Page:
On this week’s show we’re exploring how some women have been dehumanized to the point of indifference. We’ll learn how one community is undoing the silence around the violence women of color face. We’ll also hear about how serial killers were able to hunt down mostly Black women for three decades in South Los Angeles. Then we’ll take you to the Yucatan where pregnant indigenous women struggle under a health care system failing to provide proper medical care. Featuring: Rochelle Robinson, Making Contact Fellow Kimberly Smith, community member attending Her Resilience mural project Gabrielle Rae Travis,  Her Resilience Community Outreach Coordinator Margaret Prescod founder of Black Coalition Fighting Back Serial Murders and host of KPFK’s Sojourner Truth Mirna Aracely Tuz Acosta, Safe Maternity for the Indigenous Population in East Yucatan Neyi Amparo Cime Arceo, resident of Xanlah. Thanks to the Mary Wohlford Foundation for funding towards this program. Host: Laura Flynn and Jasmin Lopez Contributing Producers: Rochelle Robinson and Karen Stefan Tenorio Featured music: Blue Dot Sessions, Farsical Slow Driver, Inside the Origami Violin, Tanguedo Trans Alp, Gnossienne N1, Gnossienne N3 Black Ant, Fater Lee Broke For Free, Night Owl Phour Trakk, Long Transfer Kai Engel, Written in Ink More information: Her Resilience Kimberly Robertson’s obituary Black Coalition Fighting Back Serial Murders Sojourner Truth Radio HBO Tales of the Grim Sleeper LA Weekly, Grim Sleeper Returns: He’s Murdering Angelenos, As Cops Hunt His DNA The Grim Sleeper timeline Nick Broomfield Sociedad Mexicana Pro Derechos de la Mujer, A.C. Accountability in Maternal and Reproductive Health: Experiences from Civil Society from India, Mexico, and Nigeria Femicide in Mexico: Mapping of Silence Archival Footage: AP, New Sketches of California Serial Killer, December 18, 2009 ABC News, Grim Sleepers Mysterious Photos Normalizing Violence Puts Black Women’s Lives at Risk Making Contact’s fellow Rochelle Robinson brings us this story exploring how violence against women, especially women of color, is so pervasive that we’re numbed into thinking it’s nothing less than normal. While the homicide rate for Black women has decreased over the years nationwide, in 2010, the rate was twice as high for Black women than all female victims combined.  In this story the first voice you’ll hear is Kimberly Smith, and then Rochelle Robinson as they talk about their own brushes with death. How Serial Killers Stalked Black Women in South Los Angeles In the 1980s in South Los Angeles more than a dozen black women were murdered. Many of these women’s bodies were found in parks, alleyways, and dumpsters.It’s believed somewhere between 3 and 5 different serial killers were targeting the South LA community in the 80s and 90s. One suspect, Lonnie Franklin, Jr.,...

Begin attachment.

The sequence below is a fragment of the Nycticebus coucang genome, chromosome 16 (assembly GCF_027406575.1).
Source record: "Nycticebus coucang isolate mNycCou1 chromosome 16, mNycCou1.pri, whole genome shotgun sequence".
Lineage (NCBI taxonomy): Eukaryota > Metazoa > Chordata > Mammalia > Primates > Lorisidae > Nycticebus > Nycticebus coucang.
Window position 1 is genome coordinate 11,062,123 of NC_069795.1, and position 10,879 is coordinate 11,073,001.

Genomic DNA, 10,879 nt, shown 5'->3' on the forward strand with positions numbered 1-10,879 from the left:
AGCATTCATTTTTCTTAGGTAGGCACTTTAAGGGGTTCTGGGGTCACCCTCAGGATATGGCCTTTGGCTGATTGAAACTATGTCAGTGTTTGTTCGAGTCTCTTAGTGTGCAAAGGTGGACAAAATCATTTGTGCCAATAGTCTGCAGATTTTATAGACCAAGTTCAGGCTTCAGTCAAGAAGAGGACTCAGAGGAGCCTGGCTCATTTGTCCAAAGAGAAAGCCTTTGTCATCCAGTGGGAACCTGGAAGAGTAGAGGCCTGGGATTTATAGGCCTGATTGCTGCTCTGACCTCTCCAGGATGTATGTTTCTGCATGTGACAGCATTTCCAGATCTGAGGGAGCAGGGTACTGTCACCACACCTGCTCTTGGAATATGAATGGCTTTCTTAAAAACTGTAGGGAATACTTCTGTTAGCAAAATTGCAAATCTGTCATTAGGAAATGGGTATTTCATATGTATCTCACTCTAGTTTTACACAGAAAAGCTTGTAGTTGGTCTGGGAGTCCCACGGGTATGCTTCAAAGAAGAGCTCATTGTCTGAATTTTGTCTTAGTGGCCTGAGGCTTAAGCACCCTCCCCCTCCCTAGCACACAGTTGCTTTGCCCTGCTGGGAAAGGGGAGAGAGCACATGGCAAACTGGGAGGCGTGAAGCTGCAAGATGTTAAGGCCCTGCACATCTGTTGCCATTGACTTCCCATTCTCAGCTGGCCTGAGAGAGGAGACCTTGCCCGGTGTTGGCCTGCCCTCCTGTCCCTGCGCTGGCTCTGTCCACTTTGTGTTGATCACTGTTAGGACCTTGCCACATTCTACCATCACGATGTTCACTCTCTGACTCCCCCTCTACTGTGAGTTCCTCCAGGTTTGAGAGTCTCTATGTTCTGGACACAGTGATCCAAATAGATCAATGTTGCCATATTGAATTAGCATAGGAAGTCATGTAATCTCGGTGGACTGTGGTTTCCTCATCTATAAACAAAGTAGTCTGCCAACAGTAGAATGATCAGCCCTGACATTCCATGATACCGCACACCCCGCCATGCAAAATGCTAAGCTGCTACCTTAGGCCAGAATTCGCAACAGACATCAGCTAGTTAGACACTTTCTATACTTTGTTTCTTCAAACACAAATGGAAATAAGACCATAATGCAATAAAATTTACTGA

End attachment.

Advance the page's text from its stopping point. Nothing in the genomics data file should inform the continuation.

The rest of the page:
Read More

Living Downstream-creating a world free of cancer causing toxics

Renowned biologist Sandra Steingraber has made fighting environmentally induced cancers her life’s work. We hear excerpts of the documentary film, Living Downstream, which chronicles her efforts to create a world free of cancer causing toxics.

Listen

My Body My Message: women’s bodies as tools of self-empowerment

The female body as medium, and as message. How can a woman determine how she is perceived by the world, and even by herself? On this edition, we hear stories of women who are using their bodies for political protest, and as tools of self-empowerment…forcing everyone to reevaluate their perspectives on the female form. Featuring: Neda Topaloski & Xenia Chernyshova, Femen members Galia Ackerman, author of the book “Femen” Catherine King, Executive Producer, Global Fund for Women Yolando Y’Netta Harbin-Venson, Big Ol Pretty Girls owner Jenny “Diva” Davis, clothing designer Diva’s Exquisite Designs. Host: Jasmin Lopez Producers: Andrew Stelzer, Laura Flynn, George Lavender Contributing Producers: Sujata Dey, Aqueila Lewis, Mark Valcour This show features a segment from Aqueila Lewis, our second Community Storytelling Fellow. Click here for more information on the fellowship. More information: Big Ol Pretty Girls FEMEN Global Fund for Women Imagining Equality Indignadas (Outraged Women) Rape, rape culture and the problem of patriarchy Kenya’s stripping videos cause...

Listen
Why we need more voices to speak the unspeakable.
Jul06

Why we need more voices to speak the unspeakable.

My Community Radio Storytelling Fellowship with Making Contact (MC) has come to an end and I’m confident that my voice has been heard!   I am happy to have had the opportunity to be one of the first cohort of fellows to participate in what was both a challenging and engaging project, which I want to dedicate to Kimberly Robertson (may she forever rest in peace) and to all of the black female (including transwomen) victims and survivors of violence. My challenge stemmed from my topic about the unspeakable and perpetual violence against women, particularly black women, violence so normalized as to render us silent, invisible, and for far too many, dead.  Having to tell my personal story of domestic violence and sexual assault was hard at times.  While I had believed these experiences I’d survived were behind me, that I had moved on from the pain and suffering of those awful moments, I found myself struggling to tell the story without the memory of it consuming me. I would choke on the words as they tried to release themselves from my heart and my throat.  I would feel anxious about opening up those wounds and being left vulnerable while reliving the helplessness and despair that was once my life, a life exposed to violence.  Yet my desire to resist, challenge, and disrupt the status quo mindset that if it happens to black women it can’t be a crime, fueled me to see this project to its completion.  It is a small contribution to a very critical and complex issue that needs our attention and further discourse. This fellowship engaged me in dialogue with other powerful storytellers and agents of change.  It brought me into the company of the Her Resilience Mural Project, where the lives of women affected by violence in Oakland, CA became a clarion call for healing and a push for community and political discourse because this has to end and it won’t end if we don’t address it, if we continue to ignore this pandemic of trauma and death. I was inspired and lifted through these conversations with artists and organizers, many of whom had also survived violence and/or had friends and loved ones who survived or were murdered.  At times these voices were strong, clear, resilient and no longer afraid.  Other times, I can hear, see, and feel the tears, the pause manifested from the pain of retelling, of memories that can keep us bound and gagged and unresponsive. In those moments we found solace in spaces carved out for us to safely say what had been almost impossible in a society that would rather...

Read More